Elena Berriolo: Transcription of Piero Manzoni's Infinite Line with Sewing Machine

Nothing could be more purely poetic than the line, so it is perhaps less a metaphor than usual to think of Elena Berriolo's performance as a reflection on the verse line. Charles Olson was once asked, how long is a line? He put his chalk to the board and ran a line to the end and continues, chalk in hand, to walk out of the room. Berriolo's work had something of that quality, though more whimsical: I was reminded of Mary Poppins flying with and umbrella as well as 1960s performance work by Charlotte Moorman or Yoko Ono. Or then again, as the line flew away in the sky, the sky writing poems of David Antin.

Berriolo's "Transcription of Piero Manzoni's Infinite Line with Sewing Machine" was performed today at Kunsthalle Galapagos in Dumbo (Brooklyn). This is how she describes the work (she chose blue for the balloons in tribute to Yves Klein):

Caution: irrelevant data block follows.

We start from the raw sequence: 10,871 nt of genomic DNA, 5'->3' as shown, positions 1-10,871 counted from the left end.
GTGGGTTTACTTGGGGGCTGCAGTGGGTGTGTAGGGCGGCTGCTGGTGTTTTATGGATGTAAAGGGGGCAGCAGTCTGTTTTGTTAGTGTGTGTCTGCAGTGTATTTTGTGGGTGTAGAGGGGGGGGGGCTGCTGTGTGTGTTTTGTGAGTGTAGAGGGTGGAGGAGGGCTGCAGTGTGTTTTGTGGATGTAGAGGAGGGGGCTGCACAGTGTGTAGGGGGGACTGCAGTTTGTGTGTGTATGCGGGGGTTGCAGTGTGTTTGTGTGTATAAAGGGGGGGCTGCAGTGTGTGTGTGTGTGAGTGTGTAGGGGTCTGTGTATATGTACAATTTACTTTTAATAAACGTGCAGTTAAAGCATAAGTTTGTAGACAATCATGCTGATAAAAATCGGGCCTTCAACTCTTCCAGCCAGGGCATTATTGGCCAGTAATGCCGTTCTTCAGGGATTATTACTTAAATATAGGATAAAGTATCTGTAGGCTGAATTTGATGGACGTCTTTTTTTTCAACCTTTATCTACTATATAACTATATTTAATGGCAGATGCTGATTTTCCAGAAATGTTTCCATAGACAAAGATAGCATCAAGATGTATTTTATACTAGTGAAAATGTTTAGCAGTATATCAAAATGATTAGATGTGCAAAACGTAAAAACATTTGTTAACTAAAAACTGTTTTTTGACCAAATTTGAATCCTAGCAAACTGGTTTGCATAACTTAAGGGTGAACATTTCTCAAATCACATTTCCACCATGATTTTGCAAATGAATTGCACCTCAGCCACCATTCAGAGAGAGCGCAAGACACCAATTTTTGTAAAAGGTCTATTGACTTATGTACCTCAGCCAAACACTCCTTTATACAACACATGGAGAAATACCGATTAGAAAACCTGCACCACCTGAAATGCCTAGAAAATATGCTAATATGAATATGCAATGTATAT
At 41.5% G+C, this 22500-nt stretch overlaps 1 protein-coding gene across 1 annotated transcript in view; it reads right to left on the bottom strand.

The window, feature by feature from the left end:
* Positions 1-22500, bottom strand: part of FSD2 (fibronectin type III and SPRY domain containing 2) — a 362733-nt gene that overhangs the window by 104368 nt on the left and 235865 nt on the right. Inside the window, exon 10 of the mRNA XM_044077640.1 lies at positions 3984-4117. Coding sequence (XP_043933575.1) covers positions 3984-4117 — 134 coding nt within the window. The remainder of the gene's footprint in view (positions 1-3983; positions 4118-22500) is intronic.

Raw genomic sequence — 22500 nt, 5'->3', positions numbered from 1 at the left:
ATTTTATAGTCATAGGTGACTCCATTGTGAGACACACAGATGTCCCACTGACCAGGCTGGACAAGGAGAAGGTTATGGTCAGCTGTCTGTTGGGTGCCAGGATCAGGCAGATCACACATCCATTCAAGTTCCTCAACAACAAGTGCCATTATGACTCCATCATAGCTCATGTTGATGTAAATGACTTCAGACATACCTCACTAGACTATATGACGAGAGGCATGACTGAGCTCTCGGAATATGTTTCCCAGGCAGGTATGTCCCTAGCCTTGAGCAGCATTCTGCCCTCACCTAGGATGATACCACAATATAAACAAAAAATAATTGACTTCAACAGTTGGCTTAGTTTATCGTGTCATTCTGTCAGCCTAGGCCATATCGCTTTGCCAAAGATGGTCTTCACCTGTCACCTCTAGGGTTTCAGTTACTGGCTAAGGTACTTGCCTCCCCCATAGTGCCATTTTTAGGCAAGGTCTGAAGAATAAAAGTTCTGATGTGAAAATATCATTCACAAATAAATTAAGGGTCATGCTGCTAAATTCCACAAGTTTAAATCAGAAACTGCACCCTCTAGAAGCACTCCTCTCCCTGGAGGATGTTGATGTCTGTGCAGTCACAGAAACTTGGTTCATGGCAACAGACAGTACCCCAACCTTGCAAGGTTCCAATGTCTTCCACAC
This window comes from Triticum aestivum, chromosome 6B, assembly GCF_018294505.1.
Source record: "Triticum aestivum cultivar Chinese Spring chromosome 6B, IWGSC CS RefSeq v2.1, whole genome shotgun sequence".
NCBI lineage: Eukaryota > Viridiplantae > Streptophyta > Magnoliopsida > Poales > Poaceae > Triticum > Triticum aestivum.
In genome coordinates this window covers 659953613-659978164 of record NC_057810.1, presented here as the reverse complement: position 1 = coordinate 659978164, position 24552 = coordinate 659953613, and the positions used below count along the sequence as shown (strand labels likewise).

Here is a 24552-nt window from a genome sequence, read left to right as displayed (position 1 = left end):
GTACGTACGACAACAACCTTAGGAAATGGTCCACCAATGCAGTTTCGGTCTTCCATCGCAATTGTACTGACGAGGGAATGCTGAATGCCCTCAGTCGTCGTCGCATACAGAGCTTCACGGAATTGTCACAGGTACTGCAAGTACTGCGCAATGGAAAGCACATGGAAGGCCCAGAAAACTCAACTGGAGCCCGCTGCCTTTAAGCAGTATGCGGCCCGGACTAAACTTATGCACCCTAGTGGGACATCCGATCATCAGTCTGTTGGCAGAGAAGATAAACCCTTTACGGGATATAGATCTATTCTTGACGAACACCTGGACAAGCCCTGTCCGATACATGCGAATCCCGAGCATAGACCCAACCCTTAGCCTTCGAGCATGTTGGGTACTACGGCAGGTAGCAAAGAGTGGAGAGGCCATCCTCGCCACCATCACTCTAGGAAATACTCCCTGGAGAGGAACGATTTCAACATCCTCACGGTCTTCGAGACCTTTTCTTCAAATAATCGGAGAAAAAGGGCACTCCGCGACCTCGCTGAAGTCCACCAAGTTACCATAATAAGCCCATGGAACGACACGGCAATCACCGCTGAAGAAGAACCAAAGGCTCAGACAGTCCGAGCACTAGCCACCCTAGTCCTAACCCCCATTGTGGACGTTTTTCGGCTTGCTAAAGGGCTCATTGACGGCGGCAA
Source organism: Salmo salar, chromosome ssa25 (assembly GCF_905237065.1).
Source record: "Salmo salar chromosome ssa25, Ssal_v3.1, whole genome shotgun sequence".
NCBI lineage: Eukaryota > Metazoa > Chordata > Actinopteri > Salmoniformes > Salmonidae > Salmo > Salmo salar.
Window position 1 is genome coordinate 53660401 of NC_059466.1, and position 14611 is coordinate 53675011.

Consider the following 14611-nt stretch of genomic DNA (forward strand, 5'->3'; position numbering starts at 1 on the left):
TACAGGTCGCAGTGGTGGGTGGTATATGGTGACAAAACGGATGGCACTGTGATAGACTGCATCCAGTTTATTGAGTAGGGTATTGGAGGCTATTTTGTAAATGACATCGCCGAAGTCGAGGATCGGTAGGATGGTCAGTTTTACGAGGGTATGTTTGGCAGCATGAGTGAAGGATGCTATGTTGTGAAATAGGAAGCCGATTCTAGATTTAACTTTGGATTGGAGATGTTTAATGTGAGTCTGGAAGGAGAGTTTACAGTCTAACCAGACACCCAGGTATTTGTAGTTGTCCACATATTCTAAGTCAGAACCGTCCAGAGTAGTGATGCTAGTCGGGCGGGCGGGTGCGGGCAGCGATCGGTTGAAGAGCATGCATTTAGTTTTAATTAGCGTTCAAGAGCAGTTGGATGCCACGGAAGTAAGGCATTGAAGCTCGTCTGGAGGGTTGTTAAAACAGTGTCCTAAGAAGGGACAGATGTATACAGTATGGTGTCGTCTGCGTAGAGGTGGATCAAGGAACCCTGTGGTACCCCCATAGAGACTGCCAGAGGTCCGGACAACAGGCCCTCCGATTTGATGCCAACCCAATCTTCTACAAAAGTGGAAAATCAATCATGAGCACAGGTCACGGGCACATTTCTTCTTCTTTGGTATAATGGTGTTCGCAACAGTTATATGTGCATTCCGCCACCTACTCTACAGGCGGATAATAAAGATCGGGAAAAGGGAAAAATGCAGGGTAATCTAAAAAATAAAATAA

It’s also significant that this year marks the 50th anniversary of Manzoni’s death and the 80th of his birth. In 1959, Manzoni started a project titled The Infinite Line, which represented his desire to appropriate space and time. His long-term project was to produce a line as long as the Prime Meridian, the geographic line on which Greenwich Mean Time is based. Since one of his greatest challenges was finding a way to produce an uninterrupted line of a great length, he used a newspaper printer and other mechanical devices. Berriolo asks: “Why did he not think about the sewing machine? This simple and economical instrument allows you to produce an uninterrupted line while joining together an infinite number of sections.” Berriolo’s Infinite Line will be stitched onto a cloth ribbon as it passes through her sewing machine. At regular intervals, helium-filled balloons will be sewn onto the ribbon without ever interrupting the line. Once the floating line has stretched across the length of the exhibition space, it will be cut and members of the audience will be invited to hold the line in their hands, carry it outside, and release it to the elements, and let it draw itself up into the infinite.

photos by Charles Bernstein